This weekend we saw an important action in the downgrade of Saudi Arabia, highlighting just how far the EM crisis has carried. As Ice Farm Capital's Michael Green notes, in response, Saudi CDS continues to climb, reaching its highest since 2009 (amid both default risk and devaluation concerns).
Now clearly Saudi’s distress is largely a byproduct of oil weakness. I create an “adjusted” Saudi CDS by netting out Germany and as you would expect this fairly closely tracks oil prices:
But this is what is perhaps concerning – because even with oil prices undercutting the 2009 lows, Saudi adjusted CDS remains well below the levels briefly achieved in that period.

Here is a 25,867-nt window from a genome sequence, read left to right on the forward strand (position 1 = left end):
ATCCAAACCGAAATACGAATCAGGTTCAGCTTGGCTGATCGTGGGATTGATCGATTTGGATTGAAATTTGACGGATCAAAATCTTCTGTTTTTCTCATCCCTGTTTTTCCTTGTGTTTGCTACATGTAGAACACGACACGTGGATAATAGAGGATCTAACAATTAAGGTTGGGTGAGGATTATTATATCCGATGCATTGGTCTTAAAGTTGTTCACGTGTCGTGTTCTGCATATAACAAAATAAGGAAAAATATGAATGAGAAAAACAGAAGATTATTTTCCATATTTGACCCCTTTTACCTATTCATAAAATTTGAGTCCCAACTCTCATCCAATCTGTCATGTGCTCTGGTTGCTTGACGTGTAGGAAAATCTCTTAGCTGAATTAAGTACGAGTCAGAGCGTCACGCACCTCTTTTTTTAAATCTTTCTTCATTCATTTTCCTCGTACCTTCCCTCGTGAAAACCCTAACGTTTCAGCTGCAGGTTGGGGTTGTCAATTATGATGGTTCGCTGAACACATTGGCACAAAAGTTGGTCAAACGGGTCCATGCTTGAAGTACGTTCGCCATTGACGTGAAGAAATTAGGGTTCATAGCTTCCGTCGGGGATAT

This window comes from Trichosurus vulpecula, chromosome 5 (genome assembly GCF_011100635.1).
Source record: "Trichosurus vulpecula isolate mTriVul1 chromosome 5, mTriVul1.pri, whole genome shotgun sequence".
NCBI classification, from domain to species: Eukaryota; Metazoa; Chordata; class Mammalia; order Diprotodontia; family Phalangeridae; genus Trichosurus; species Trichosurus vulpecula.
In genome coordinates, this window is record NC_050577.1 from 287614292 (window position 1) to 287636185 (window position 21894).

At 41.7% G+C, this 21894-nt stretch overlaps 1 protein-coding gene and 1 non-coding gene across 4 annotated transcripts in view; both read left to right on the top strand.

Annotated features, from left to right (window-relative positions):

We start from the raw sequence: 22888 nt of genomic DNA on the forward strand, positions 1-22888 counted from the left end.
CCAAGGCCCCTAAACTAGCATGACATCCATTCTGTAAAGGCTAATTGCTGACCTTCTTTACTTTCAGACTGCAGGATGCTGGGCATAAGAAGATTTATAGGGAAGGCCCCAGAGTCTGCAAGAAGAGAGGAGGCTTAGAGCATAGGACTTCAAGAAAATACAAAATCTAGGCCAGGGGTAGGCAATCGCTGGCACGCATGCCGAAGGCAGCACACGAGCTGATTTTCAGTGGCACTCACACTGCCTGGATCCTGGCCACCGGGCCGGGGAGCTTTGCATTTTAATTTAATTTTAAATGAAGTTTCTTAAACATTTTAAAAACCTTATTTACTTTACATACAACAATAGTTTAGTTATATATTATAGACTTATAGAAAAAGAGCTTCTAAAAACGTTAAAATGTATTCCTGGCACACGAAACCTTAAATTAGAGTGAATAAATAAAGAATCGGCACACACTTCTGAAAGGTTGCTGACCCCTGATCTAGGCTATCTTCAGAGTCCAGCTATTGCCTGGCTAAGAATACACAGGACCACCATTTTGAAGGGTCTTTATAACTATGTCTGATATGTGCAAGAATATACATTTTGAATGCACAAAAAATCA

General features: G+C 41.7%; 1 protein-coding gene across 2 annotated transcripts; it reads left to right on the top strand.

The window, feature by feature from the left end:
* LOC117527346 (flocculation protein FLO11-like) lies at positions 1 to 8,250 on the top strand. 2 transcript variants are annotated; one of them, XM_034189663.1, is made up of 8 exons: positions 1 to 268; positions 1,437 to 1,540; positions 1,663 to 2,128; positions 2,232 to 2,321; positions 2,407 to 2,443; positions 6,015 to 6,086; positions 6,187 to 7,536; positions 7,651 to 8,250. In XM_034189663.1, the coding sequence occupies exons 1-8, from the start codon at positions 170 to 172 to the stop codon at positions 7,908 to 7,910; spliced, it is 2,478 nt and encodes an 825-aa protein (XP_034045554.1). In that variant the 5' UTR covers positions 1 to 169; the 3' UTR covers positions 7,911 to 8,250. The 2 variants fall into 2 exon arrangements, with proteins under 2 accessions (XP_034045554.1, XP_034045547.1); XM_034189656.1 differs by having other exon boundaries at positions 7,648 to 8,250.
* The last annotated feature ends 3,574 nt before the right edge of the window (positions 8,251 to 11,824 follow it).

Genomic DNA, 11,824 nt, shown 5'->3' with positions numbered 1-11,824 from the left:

Combined with the additional risks of a war in Yemen, Saudi succession challenges (which we have highlighted previously) and the emergence of ISIS, it’s perhaps surprising that the world’s view of Saudi Arabia has not deteriorated even more. As discussed in the weekly, the Emerging Market pain trade seems to be a fairly direct outcome of the European desire to weaken its currency to capture global growth.
With Draghi continuing to push, and Yellen still not acting to turn the US into the extreme global consumer by strengthening the dollar, the rising risks in Saudi Arabia are a reminder that growth weakness has its own feedback mechanism – if oil prices stay at these levels for an extended period of time, it appears unlikely that Saudi Arabia will remain the reliable source that the world is currently counting on.
Source: Ice Farm Capital